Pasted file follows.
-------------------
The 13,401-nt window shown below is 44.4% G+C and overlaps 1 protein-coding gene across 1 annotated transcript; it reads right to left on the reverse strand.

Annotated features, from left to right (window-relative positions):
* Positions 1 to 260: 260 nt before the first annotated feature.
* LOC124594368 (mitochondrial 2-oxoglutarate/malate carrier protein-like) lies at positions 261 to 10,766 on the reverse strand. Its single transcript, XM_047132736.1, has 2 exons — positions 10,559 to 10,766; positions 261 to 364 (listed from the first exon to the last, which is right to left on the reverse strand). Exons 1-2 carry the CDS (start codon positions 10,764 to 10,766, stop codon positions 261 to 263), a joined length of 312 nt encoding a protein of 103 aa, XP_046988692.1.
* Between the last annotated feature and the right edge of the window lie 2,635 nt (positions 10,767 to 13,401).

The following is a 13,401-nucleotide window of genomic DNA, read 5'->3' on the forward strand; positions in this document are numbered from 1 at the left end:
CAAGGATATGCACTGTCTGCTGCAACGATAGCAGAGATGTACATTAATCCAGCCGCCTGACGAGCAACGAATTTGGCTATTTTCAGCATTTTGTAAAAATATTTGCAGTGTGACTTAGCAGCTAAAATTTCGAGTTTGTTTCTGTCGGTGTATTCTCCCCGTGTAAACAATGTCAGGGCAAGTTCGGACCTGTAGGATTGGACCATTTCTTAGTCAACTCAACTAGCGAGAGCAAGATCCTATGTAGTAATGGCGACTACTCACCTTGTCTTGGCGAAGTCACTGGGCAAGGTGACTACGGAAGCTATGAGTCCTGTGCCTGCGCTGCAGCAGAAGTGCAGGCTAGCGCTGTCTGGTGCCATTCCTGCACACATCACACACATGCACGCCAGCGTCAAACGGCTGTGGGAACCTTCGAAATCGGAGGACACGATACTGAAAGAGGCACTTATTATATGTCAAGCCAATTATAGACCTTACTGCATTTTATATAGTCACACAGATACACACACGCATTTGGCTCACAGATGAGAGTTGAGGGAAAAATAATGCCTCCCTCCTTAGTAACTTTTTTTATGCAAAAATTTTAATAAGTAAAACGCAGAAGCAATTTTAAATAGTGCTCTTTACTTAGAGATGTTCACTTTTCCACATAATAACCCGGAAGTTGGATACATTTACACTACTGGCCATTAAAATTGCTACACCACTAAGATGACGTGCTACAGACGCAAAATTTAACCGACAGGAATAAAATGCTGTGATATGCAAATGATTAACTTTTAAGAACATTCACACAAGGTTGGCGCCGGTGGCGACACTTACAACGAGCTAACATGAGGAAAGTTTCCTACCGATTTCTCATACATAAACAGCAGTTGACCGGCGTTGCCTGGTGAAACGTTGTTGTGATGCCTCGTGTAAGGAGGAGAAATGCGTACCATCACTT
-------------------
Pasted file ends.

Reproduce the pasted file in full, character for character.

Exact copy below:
The 13,401-nt window shown below is 44.4% G+C and overlaps 1 protein-coding gene across 1 annotated transcript; it reads right to left on the reverse strand.

Annotated features, from left to right (window-relative positions):
* Positions 1 to 260: 260 nt before the first annotated feature.
* LOC124594368 (mitochondrial 2-oxoglutarate/malate carrier protein-like) lies at positions 261 to 10,766 on the reverse strand. Its single transcript, XM_047132736.1, has 2 exons — positions 10,559 to 10,766; positions 261 to 364 (listed from the first exon to the last, which is right to left on the reverse strand). Exons 1-2 carry the CDS (start codon positions 10,764 to 10,766, stop codon positions 261 to 263), a joined length of 312 nt encoding a protein of 103 aa, XP_046988692.1.
* Between the last annotated feature and the right edge of the window lie 2,635 nt (positions 10,767 to 13,401).

The following is a 13,401-nucleotide window of genomic DNA, read 5'->3' on the forward strand; positions in this document are numbered from 1 at the left end:
CAAGGATATGCACTGTCTGCTGCAACGATAGCAGAGATGTACATTAATCCAGCCGCCTGACGAGCAACGAATTTGGCTATTTTCAGCATTTTGTAAAAATATTTGCAGTGTGACTTAGCAGCTAAAATTTCGAGTTTGTTTCTGTCGGTGTATTCTCCCCGTGTAAACAATGTCAGGGCAAGTTCGGACCTGTAGGATTGGACCATTTCTTAGTCAACTCAACTAGCGAGAGCAAGATCCTATGTAGTAATGGCGACTACTCACCTTGTCTTGGCGAAGTCACTGGGCAAGGTGACTACGGAAGCTATGAGTCCTGTGCCTGCGCTGCAGCAGAAGTGCAGGCTAGCGCTGTCTGGTGCCATTCCTGCACACATCACACACATGCACGCCAGCGTCAAACGGCTGTGGGAACCTTCGAAATCGGAGGACACGATACTGAAAGAGGCACTTATTATATGTCAAGCCAATTATAGACCTTACTGCATTTTATATAGTCACACAGATACACACACGCATTTGGCTCACAGATGAGAGTTGAGGGAAAAATAATGCCTCCCTCCTTAGTAACTTTTTTTATGCAAAAATTTTAATAAGTAAAACGCAGAAGCAATTTTAAATAGTGCTCTTTACTTAGAGATGTTCACTTTTCCACATAATAACCCGGAAGTTGGATACATTTACACTACTGGCCATTAAAATTGCTACACCACTAAGATGACGTGCTACAGACGCAAAATTTAACCGACAGGAATAAAATGCTGTGATATGCAAATGATTAACTTTTAAGAACATTCACACAAGGTTGGCGCCGGTGGCGACACTTACAACGAGCTAACATGAGGAAAGTTTCCTACCGATTTCTCATACATAAACAGCAGTTGACCGGCGTTGCCTGGTGAAACGTTGTTGTGATGCCTCGTGTAAGGAGGAGAAATGCGTACCATCACTT